Aimée with Schreber

Conceiving the Aimée case as a clinical example of the paranoid structure permitted Lacan to take a certain distance from her acute delusional urges. Yet it also alerts us to the structure common to Aimée and Schreber, allowing the one to be studied with the help of the other.

Lacan constructed his study of the case of Aimée with the help of his patient´s writings. In both cases the writings remain in the foreground. This indicates a certain difficulty from the outset. The construction of a clinical case is not independent of the theory put into play in its analysis. And the psychoanalytic theory of libidinal fixations that Lacan used in this doctoral thesis restricted him to the domain of the following concepts: the “fraternal complex”, “secondary narcissism” and “homosexual object choice”. Consequently, it is not difficult to find, in the texts in question, psychotic disturbances that belong to the imaginary register. But the symbolic system that position them remains more difficult to find –a fact which does not prevent one from considering the delusional person as himself a delusional metaphor taking the place of the missing phallic metaphor.

Lacan himself has shown the inadequacy of using an imaginary conception in the study of psychosis. By placing the concept of foreclosure in the place of méconnaissance, Lacan indicated the passage from the imaginary to the symbolic in the causality of psychosis. Conceptualizing the name of the father on the basis of its symbolic prevalence, Lacan explained the constitution of psychosis in other than purely imaginary terms. The concept of foreclosure plays a signifying, causal role in the production of the structure. In so far as phallic meaning is the effect of the inscription of the signifier of the name of the father, its lack produces a hole, altering the structure. In Lacan’s doctoral thesis the absence of this formalization makes the lack of the signifier of the name of the father and of the phallic signification irreparable.

The point already constitutes a difference between the two cases. In the analysis of President Schreber, Lacan stresses the paternal complex, as had Freud himself, in the causality of psychosis. On the other hand, the case of Aimée lacks development in this direction. Nevertheless, Lacan’s analysis of psychosis continued, including a study of the real in his introduction to President Schreber’s Memoirs.

His suggestion that enjoyment can be localized in the place of the Other also appears in the analysis of the Aimée case. In taking these considerations into account one can again take up the three registers in the analysis of the case: the imaginary axis in the appearance of doubles, the symbolic in the fact that the delusional metaphor comes to replace the missing paternal metaphor, and the real in the invasive enjoyment that finally pushes Aimée to pass to act of murder.

Analysis of the case

Lacan formalized the stabilization of Schreber’s delusion in what he calls “Schema I”. Although this schema specifically describes Schreber’s delusion, the points of reference given by Lacan allow us to tease out an analysis of Aimée. It is, however, first necessary to introduce an essential difference between Schreber and Aimée in the evolution of their illness.

Schreber’s Memoirs, which constitute the basis of both Freud’s and Lacan’s analysis, was written during a period of delusional stabilization. This delusional metaphor produces a certain pacification for the patient. Its collapse led Schreber to an irreversible state. He finished his days in a psychiatric asylum, completely insane.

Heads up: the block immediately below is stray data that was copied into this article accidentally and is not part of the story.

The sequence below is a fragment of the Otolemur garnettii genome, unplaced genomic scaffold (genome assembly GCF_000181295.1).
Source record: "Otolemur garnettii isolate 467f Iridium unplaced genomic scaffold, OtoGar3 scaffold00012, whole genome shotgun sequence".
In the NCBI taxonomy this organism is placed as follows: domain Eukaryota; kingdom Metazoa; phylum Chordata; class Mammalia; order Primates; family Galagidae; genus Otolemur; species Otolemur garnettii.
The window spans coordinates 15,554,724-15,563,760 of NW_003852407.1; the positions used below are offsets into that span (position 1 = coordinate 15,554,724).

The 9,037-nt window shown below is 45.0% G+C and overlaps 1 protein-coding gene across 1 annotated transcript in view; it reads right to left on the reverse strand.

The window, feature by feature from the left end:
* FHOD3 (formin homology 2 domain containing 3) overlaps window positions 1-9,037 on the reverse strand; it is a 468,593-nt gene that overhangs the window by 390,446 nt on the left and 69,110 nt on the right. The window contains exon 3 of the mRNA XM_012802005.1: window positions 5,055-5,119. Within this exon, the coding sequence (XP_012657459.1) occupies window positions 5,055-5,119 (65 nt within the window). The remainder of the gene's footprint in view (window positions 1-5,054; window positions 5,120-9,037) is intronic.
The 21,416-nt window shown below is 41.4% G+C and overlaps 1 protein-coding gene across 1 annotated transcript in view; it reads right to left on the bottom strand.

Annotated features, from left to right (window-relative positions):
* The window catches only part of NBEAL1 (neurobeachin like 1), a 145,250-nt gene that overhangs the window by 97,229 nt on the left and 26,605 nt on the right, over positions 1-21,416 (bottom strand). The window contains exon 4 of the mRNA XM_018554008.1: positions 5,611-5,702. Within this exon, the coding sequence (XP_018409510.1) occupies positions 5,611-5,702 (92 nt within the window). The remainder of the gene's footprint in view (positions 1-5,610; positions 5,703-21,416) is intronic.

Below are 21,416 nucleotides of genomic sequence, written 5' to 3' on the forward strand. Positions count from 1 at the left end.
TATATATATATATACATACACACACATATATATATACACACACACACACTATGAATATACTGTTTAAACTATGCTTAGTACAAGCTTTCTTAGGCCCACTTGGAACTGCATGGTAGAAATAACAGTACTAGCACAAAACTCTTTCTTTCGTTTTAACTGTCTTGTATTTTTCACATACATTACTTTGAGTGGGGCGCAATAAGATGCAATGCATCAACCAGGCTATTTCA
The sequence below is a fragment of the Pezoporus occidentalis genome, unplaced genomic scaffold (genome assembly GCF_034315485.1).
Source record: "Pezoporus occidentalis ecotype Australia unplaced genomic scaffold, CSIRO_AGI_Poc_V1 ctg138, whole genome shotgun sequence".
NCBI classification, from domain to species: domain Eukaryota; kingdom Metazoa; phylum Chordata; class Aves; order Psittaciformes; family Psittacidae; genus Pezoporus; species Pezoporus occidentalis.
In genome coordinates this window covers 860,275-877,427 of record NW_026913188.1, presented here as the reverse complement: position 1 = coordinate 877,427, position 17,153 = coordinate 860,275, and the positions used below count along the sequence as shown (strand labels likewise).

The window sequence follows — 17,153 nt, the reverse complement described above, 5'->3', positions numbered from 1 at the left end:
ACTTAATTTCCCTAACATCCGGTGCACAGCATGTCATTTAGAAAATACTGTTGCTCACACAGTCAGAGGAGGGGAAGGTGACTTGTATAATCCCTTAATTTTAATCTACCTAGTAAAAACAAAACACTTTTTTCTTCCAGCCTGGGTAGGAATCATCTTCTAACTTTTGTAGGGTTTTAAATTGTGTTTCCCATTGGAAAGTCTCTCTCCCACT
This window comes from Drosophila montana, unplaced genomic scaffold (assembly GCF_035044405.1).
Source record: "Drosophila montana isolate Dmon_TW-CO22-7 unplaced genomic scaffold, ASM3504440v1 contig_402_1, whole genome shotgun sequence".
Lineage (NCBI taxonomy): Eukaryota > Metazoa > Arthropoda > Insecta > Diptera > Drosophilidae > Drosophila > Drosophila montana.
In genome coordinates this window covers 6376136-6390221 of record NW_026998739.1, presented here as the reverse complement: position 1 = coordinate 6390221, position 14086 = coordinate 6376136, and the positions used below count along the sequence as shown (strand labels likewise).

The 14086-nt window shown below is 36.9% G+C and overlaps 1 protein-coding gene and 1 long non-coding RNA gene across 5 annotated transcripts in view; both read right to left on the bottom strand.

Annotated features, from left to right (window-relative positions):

In Aimée’s illness one finds a different development. The onset of her psychosis produced a delusional progression right up to her passage-to-act. The delusion subsequently disappeared all of a sudden. Roudinesco recounts Aimée’s history permitting us to establish the fact of a relative stabilization which, despite her madness, allowed her to remain with friends and without the need for re-hospitalization:

In this superb episode, reality seems composed of the stuff of novels. In 1941, the authorities decided no longer to feed the inmates of asylums, who were judged to be too expensive in war time. Hundreds of madmen were thrown into the streets without any resources. Aimée shared their fate. Dismissed from Sainte-Anne, where she held a post as assistant librarian, she was received in the countryside by her second sister. After the Liberation, she made the acquaintance of some wealthy Parisians who kept a country home in the village where she was staying. She became their cook, and since the appreciated her talents, they invited her to follow them to their home in Boulogne. Beside her stove, she continued to write under the impetus of a religious inspiration. At the end of her life, she would plan to write an essay on the women of the Bible. At times, she would experience mystical crises in which she felt persecuted. Despite her madness, she would not commit another violent act and would never be reincarcerated.[1]

Her son, Didier Anzieu, said that after her final discharge from hospital

she led a life finaly free after twelve years of confinement. She worked actively to make up for the two meagre pensions that were left to her by my father and the P.T.T. She dedicated herself to charitable works, where she was greatly loved and sometimes also easily offended. Until her decline, she maintained and insatiable intellectual curiosity. At eighty years of age, she had untaken to write a long poem, classical in structure, on the women of the Bible. [2]

The period analyzed by Lacan included, especially the one that preceded and prepared her for the passage-to-act. One can see that her turn towards mysticism is an expression of her old delusion.

Writing continued to occupy an important place in her life. In fact her studies and writings allowed her to lead a stable life for seven years, and, after the discharge from the asylum her writings helped to make readmission unnecessary. Indeed, the rejection of her novel Le détracteur by Flammarion had marked the beginning of a series of aggressive acts which had preceded her passage to act of murder in the first place.